Thursday, June 15, 2017

Telesat Supports Defence Budget But Inuvik Left Out & Teledyne Dalsa Employee Convicted of Selling Satellite Data to China

          By Henry Stewart

For the week of June 12th, 2017, here are a few of the stories we're tracking in the Commercial Space blog:

Has this man got a deal for Telesat? Defence Minister Harjit S. Sajjan in Parliament earlier this year. Photo c/o CTV News.

  • Ottawa, Ontario based Telesat seems to have responded with enthusiasm after learning the details of Canada’s new defense policy last week, especially the parts which included new Federal funding for arctic military satellites.
As outlined in the June 13th, 2017 Space Intel Report post, "Telesat sees possible LEO partnership in Canada’s new defense posture," just hours after the document was published, "Ottawa-based Telesat said the Canadian government’s willingness to strike public-private partnerships, (is) a move that gives 'an unprecedented opportunity for the Canadian defense industry, including the space sector, to effectively support the military.'"
According to the article, "The biggest near-term potential benefit to Telesat would appear to be having Canada’s armed forces as an anchor tenant for Telesat’s proposed global constellation of broadband satellites in low Earth orbit. The constellation, for which two prototype satellites are scheduled for launch this year, would appear to fill the requirement of the new Canadian defense policy for all-Arctic coverage."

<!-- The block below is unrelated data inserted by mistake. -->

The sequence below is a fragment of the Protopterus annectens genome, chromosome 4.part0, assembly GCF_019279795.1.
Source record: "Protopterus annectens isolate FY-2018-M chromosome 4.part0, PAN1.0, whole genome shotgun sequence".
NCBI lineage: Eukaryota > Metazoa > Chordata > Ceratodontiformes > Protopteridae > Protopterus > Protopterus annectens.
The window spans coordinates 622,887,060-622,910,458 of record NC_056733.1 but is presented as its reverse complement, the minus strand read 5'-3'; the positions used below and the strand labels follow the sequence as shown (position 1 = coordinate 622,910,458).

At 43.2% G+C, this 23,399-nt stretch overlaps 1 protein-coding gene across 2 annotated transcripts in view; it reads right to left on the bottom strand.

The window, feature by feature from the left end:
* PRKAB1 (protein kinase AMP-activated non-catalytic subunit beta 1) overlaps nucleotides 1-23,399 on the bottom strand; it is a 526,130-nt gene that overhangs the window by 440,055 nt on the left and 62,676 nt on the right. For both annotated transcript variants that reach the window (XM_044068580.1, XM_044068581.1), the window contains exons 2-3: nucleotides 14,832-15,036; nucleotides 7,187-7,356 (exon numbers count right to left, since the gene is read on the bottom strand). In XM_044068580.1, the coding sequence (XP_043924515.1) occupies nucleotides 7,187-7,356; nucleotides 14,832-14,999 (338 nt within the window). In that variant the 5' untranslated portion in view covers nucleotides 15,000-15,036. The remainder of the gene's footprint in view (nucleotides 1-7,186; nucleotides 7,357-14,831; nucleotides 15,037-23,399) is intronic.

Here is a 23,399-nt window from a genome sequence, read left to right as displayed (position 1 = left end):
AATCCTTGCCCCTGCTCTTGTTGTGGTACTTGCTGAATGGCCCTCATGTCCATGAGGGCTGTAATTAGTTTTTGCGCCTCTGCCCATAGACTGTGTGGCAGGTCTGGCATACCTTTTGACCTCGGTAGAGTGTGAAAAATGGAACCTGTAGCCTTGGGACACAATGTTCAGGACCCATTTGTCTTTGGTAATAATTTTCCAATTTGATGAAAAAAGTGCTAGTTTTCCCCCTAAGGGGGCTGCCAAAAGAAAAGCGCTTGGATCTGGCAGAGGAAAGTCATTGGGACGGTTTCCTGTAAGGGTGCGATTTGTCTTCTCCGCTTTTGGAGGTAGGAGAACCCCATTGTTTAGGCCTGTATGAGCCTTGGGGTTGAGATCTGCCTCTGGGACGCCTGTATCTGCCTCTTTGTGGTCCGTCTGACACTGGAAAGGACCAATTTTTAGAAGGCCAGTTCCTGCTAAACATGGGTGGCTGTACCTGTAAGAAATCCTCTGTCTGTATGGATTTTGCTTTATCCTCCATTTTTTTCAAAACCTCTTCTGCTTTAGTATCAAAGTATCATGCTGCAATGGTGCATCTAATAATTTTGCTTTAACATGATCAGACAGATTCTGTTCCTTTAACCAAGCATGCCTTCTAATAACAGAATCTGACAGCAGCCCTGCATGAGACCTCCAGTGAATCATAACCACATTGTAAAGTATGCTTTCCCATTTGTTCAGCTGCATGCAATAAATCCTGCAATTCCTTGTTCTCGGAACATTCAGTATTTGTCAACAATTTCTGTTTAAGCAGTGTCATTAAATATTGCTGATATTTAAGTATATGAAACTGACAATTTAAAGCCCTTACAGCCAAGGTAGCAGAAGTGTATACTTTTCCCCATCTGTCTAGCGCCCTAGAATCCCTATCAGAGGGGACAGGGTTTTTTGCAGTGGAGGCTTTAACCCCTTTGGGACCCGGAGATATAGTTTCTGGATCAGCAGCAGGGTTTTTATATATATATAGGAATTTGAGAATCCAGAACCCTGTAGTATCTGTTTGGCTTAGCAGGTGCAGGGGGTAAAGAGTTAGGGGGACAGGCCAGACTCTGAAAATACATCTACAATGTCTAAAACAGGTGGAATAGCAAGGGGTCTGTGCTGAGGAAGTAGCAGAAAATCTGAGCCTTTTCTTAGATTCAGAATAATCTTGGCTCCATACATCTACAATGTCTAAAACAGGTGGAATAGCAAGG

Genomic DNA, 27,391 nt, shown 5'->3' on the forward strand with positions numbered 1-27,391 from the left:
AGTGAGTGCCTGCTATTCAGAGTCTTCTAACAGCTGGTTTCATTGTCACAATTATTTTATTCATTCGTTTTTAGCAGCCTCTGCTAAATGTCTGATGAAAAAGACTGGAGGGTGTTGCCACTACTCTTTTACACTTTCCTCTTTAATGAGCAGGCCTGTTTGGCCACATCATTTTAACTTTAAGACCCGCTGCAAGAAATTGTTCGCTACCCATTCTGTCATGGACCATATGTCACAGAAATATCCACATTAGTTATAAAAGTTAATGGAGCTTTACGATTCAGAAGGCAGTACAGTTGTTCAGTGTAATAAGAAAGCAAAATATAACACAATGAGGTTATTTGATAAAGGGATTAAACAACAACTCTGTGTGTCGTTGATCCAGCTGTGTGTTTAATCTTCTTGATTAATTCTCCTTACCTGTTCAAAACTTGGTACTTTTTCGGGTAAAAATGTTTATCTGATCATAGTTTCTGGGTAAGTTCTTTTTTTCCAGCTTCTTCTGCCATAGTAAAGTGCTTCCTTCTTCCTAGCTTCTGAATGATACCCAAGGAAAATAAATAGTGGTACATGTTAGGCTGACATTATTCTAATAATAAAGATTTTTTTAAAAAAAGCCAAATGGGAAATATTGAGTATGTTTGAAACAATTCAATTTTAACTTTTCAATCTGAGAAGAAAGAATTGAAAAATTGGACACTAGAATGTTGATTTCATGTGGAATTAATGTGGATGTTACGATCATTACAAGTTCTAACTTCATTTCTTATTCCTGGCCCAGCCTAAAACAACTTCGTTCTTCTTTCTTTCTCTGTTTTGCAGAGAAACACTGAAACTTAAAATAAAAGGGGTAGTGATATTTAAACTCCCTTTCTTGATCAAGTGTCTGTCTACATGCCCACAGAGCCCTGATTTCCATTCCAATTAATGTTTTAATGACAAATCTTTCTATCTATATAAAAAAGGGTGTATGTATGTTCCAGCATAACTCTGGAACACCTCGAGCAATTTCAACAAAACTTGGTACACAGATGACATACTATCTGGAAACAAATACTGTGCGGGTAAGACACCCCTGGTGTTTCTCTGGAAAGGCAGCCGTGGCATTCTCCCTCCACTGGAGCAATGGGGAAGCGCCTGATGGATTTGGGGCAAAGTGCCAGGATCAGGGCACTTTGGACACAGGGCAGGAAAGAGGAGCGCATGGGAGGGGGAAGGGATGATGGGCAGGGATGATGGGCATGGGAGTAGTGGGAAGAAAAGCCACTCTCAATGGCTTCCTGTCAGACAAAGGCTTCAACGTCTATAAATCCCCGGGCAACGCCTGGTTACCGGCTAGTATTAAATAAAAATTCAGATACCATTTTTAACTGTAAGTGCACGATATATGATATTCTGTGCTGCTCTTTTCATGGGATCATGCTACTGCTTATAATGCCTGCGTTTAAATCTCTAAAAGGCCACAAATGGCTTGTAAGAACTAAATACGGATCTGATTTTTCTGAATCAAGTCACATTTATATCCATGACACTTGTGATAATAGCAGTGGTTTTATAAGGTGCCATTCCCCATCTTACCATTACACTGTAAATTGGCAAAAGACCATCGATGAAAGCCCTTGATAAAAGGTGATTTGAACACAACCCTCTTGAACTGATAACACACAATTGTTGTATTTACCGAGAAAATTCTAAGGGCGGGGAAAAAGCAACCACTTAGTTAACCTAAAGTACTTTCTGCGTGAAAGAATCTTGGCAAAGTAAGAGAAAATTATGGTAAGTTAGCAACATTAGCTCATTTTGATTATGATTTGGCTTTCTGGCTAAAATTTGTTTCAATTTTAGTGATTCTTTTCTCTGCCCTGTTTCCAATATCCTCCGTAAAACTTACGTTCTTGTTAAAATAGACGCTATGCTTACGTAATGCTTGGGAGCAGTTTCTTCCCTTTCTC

As outlined in the June 9th, 2017 post, "Liberals Waive Review of Chinese Norsat Purchase, but also Pledge Billions in Defence Spending & Revise Satellite Licencing Regs," the Minister has proposed up to $62Bln CDN worth of new defence contracts, which would include space-based telecommunications in the Arctic, plus various space based intelligence, surveillance, reconnaissance and situational awareness initiatives plus perhaps even "a counterspace option."